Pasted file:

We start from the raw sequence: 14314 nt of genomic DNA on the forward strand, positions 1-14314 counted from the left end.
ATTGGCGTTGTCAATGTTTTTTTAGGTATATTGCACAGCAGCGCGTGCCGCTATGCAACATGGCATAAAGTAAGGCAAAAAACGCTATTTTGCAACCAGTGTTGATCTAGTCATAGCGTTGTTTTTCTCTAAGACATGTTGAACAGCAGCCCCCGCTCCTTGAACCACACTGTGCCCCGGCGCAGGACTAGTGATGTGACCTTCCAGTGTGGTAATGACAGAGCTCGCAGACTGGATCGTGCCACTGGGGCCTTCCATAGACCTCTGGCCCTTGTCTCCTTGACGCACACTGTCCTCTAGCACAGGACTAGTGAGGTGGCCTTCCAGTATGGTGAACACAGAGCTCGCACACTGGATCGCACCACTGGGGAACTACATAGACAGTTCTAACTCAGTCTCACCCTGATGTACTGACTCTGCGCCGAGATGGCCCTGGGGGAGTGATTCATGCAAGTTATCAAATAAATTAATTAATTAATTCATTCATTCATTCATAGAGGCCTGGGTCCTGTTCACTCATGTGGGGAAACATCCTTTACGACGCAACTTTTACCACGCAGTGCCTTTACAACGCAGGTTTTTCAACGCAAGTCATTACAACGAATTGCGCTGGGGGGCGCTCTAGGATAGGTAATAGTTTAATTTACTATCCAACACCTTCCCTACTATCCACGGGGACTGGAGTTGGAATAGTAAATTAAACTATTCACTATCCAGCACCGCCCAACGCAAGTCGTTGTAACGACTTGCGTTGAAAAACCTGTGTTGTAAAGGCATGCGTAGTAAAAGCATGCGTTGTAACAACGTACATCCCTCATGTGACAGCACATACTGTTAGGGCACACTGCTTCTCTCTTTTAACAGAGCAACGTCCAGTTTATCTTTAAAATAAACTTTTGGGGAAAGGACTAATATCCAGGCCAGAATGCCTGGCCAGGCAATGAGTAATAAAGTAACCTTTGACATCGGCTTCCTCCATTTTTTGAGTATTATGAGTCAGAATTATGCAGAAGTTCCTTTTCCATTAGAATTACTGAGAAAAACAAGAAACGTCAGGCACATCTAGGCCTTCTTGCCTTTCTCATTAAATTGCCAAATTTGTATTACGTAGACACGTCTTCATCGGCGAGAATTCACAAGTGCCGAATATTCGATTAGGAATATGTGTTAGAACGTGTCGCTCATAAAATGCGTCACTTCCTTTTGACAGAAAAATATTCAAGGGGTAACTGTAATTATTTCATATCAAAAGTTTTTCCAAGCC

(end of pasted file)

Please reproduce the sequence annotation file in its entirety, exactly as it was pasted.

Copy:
We start from the raw sequence: 14314 nt of genomic DNA on the forward strand, positions 1-14314 counted from the left end.
ATTGGCGTTGTCAATGTTTTTTTAGGTATATTGCACAGCAGCGCGTGCCGCTATGCAACATGGCATAAAGTAAGGCAAAAAACGCTATTTTGCAACCAGTGTTGATCTAGTCATAGCGTTGTTTTTCTCTAAGACATGTTGAACAGCAGCCCCCGCTCCTTGAACCACACTGTGCCCCGGCGCAGGACTAGTGATGTGACCTTCCAGTGTGGTAATGACAGAGCTCGCAGACTGGATCGTGCCACTGGGGCCTTCCATAGACCTCTGGCCCTTGTCTCCTTGACGCACACTGTCCTCTAGCACAGGACTAGTGAGGTGGCCTTCCAGTATGGTGAACACAGAGCTCGCACACTGGATCGCACCACTGGGGAACTACATAGACAGTTCTAACTCAGTCTCACCCTGATGTACTGACTCTGCGCCGAGATGGCCCTGGGGGAGTGATTCATGCAAGTTATCAAATAAATTAATTAATTAATTCATTCATTCATTCATAGAGGCCTGGGTCCTGTTCACTCATGTGGGGAAACATCCTTTACGACGCAACTTTTACCACGCAGTGCCTTTACAACGCAGGTTTTTCAACGCAAGTCATTACAACGAATTGCGCTGGGGGGCGCTCTAGGATAGGTAATAGTTTAATTTACTATCCAACACCTTCCCTACTATCCACGGGGACTGGAGTTGGAATAGTAAATTAAACTATTCACTATCCAGCACCGCCCAACGCAAGTCGTTGTAACGACTTGCGTTGAAAAACCTGTGTTGTAAAGGCATGCGTAGTAAAAGCATGCGTTGTAACAACGTACATCCCTCATGTGACAGCACATACTGTTAGGGCACACTGCTTCTCTCTTTTAACAGAGCAACGTCCAGTTTATCTTTAAAATAAACTTTTGGGGAAAGGACTAATATCCAGGCCAGAATGCCTGGCCAGGCAATGAGTAATAAAGTAACCTTTGACATCGGCTTCCTCCATTTTTTGAGTATTATGAGTCAGAATTATGCAGAAGTTCCTTTTCCATTAGAATTACTGAGAAAAACAAGAAACGTCAGGCACATCTAGGCCTTCTTGCCTTTCTCATTAAATTGCCAAATTTGTATTACGTAGACACGTCTTCATCGGCGAGAATTCACAAGTGCCGAATATTCGATTAGGAATATGTGTTAGAACGTGTCGCTCATAAAATGCGTCACTTCCTTTTGACAGAAAAATATTCAAGGGGTAACTGTAATTATTTCATATCAAAAGTTTTTCCAAGCC